How do I make a string buffer?

This is a discussion on How do I make a string buffer? within the C++ Programming forums, part of the General Programming Boards category; First of all, I apologize if the title is misleading, I don't really know how to describe what I want ...

  1. #1
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    How do I make a string buffer?

    First of all, I apologize if the title is misleading, I don't really know how to describe what I want to do in one line . I am working on a text console game. I am having some trouble implementing the combat messages. For those of you who have played any RPG games before you would have a good idea what the combat message window looks like. If not, here is a little explainations, I intend to have 4 lines of combat messages showing on the screen, the newest message would be pushed in at the bottom of the combat message box and effectively popping out the oldest message on the top. I think I know how to do that, I'll simply have 4 pointers and I will shift them up by one and have the pointer representing the newest line point to the new message string. So I am going to have a function that looks like

    void DrawCombatMsg(char *text);

    The argument would be the latest combat message, I don't know if passing it a cstring is the best way to do it but when I experimented with passing it a string class my compiler failed to recognize the function prototype in the header file It whined something about the identifier not found.

    But before I pass the latest combat message to my DrawCombatMsg() function I need to formulate the string (name of attacker, name of defender, hit or miss, how much damage). I have another function called

    FormCombatMsg()

    for that. Now this is where I am really confused. What kind of argument and return type should I put for FormCombat Msg function? Ideally I want it to return a string but the only way I know how to "form"(where I combine variables and strings) a string is by using cout and that that puts it directly to the standard output. So I guess my question is, is there a way that I can format a string and "save" it to another string so I can use it later on as an argument?

    I experimented with the string class of the string library and ostringstream of the sstream library, none of them really worked for me, most likely because I didn't use them right. Please help.

  2. #2
    Confused Magos's Avatar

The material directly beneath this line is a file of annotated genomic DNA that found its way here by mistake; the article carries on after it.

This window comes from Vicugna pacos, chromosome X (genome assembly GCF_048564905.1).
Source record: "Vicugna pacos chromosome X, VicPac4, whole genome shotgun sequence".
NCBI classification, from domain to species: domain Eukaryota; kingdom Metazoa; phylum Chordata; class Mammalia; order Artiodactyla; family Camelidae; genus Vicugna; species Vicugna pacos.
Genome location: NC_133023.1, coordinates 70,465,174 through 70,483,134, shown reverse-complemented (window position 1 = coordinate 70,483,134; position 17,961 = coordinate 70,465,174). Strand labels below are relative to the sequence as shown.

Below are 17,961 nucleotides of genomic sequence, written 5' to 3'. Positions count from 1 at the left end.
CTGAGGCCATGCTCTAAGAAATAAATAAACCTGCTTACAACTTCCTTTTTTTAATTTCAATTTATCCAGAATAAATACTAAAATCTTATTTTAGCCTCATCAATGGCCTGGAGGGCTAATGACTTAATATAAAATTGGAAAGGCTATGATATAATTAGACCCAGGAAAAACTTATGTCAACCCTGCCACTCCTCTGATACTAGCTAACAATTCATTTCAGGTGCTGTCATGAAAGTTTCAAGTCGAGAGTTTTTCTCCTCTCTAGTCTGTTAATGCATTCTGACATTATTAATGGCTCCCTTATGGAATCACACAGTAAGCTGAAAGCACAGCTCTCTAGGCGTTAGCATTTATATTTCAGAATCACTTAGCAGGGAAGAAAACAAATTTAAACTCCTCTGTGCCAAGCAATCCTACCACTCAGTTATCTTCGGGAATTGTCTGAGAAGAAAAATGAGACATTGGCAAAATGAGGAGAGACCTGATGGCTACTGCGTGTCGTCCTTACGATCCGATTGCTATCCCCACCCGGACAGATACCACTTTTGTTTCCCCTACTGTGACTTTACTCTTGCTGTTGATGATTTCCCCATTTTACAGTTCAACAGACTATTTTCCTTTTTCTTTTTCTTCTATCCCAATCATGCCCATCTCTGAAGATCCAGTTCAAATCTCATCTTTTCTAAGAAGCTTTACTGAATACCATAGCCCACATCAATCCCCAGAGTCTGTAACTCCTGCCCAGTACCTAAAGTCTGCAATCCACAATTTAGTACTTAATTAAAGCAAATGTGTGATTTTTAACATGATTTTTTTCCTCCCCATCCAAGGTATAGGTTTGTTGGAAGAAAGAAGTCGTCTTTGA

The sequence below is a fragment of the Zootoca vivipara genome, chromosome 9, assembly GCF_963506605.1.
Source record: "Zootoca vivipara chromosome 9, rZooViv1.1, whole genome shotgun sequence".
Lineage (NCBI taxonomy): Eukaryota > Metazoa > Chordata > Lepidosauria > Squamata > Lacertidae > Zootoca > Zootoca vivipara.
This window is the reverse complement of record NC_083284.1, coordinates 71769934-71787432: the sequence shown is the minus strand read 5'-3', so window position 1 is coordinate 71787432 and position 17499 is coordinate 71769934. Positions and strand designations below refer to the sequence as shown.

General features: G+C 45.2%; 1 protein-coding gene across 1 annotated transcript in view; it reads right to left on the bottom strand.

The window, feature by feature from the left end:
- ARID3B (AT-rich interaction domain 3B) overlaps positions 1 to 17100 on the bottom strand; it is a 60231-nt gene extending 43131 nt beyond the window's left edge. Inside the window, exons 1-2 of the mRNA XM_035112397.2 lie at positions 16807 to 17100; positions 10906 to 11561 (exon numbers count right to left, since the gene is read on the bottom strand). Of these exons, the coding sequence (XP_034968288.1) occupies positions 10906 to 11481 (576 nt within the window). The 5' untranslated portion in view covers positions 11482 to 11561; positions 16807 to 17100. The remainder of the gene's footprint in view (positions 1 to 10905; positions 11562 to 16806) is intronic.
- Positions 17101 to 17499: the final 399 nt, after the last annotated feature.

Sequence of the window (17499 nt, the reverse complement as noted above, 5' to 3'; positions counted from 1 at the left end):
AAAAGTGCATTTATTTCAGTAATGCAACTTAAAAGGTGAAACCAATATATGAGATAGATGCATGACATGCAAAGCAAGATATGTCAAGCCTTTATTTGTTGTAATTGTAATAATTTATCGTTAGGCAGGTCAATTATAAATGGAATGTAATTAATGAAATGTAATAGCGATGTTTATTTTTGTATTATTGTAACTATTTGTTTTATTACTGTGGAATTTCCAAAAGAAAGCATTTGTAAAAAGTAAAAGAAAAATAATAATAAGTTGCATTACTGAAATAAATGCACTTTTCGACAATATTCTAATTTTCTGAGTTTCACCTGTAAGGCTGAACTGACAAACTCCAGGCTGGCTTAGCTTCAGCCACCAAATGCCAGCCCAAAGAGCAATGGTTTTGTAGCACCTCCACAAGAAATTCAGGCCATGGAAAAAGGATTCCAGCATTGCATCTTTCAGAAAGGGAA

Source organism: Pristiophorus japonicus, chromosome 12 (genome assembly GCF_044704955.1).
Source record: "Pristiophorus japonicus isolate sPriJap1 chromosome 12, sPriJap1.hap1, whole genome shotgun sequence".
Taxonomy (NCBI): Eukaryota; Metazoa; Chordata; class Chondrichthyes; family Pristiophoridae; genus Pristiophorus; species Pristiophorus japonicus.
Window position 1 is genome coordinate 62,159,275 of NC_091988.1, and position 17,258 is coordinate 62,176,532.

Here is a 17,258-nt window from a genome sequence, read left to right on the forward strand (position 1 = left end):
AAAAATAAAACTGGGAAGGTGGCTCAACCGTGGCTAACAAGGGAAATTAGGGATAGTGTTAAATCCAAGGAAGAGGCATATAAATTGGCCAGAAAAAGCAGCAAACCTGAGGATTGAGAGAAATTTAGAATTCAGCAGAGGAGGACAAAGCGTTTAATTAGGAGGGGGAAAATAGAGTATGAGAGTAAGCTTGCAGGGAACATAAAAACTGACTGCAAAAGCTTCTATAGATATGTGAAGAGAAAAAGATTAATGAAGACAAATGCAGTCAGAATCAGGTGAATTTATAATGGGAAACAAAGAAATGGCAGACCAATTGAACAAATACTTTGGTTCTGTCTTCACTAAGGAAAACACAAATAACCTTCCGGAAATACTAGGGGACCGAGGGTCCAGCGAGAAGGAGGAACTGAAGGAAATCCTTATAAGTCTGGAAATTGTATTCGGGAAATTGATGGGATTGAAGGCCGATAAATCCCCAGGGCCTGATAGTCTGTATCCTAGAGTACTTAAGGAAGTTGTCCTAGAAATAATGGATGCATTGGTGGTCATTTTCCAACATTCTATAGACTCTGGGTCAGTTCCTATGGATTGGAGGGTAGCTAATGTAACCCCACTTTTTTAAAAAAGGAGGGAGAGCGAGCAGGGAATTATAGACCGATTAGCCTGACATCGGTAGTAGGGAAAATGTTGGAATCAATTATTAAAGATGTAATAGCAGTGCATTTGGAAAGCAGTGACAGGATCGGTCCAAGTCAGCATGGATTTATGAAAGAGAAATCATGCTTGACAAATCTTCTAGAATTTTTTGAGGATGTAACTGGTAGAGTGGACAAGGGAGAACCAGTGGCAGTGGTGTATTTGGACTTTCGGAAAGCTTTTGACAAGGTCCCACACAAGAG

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    std::string

    Use it like any other datatype:

    Code:
    std::string S1;
    std::string S2 = "Stuff";
    std::string S3("Junk");
    std::string S4 = S3;
    
    std::string GetMoveCommand()
    {
      return "Move Left"; //Note: implicit conversion from char* to std::string
    }
    
    std::string S5 = GetMoveCommand();
    MagosX.com

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  3. #3
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    how about something like

    Code:
    //untested
    using std::string;
    string GetMesg(...)  //   (...) = whatever you feel necessary (this will compile though)
    {
         string attacker = getAttacker();
         string side = getSide();
         string return_string += attacker + " is attacking you from the " + side;
    
         return return_string;
    }
    that function could really be summed up into one line, but, it's not..
    i seem to have GCC 3.3.4
    But how do i start it?
    I dont have a menu for it or anything.

  4. #4
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    very interesting, I didn't know I can do arithematic operations on strings, didn't know they overloaded the operators for strings also. I'll have some fun experimenting with that one. Thanks

  5. #5
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    Quote Originally Posted by pliang
    very interesting, I didn't know I can do arithematic operations on strings, didn't know they overloaded the operators for strings also. I'll have some fun experimenting with that one. Thanks

    it's not arithmatic

    well, deep deep down it is...but + simply concatenates 2 strings
    i seem to have GCC 3.3.4
    But how do i start it?
    I dont have a menu for it or anything.

  6. #6
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    I didn't know I can do arithematic operations on strings
    That's a standard string operation in a lot of languages. In C++, you can use + and [].

  7. #7
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    If you want to use an array of chars you can then use sprintf like this.
    Code:
    sprintf(Buffer, "%s %s %s %d, Attacker, Defender, Hit, HitPointsLost);

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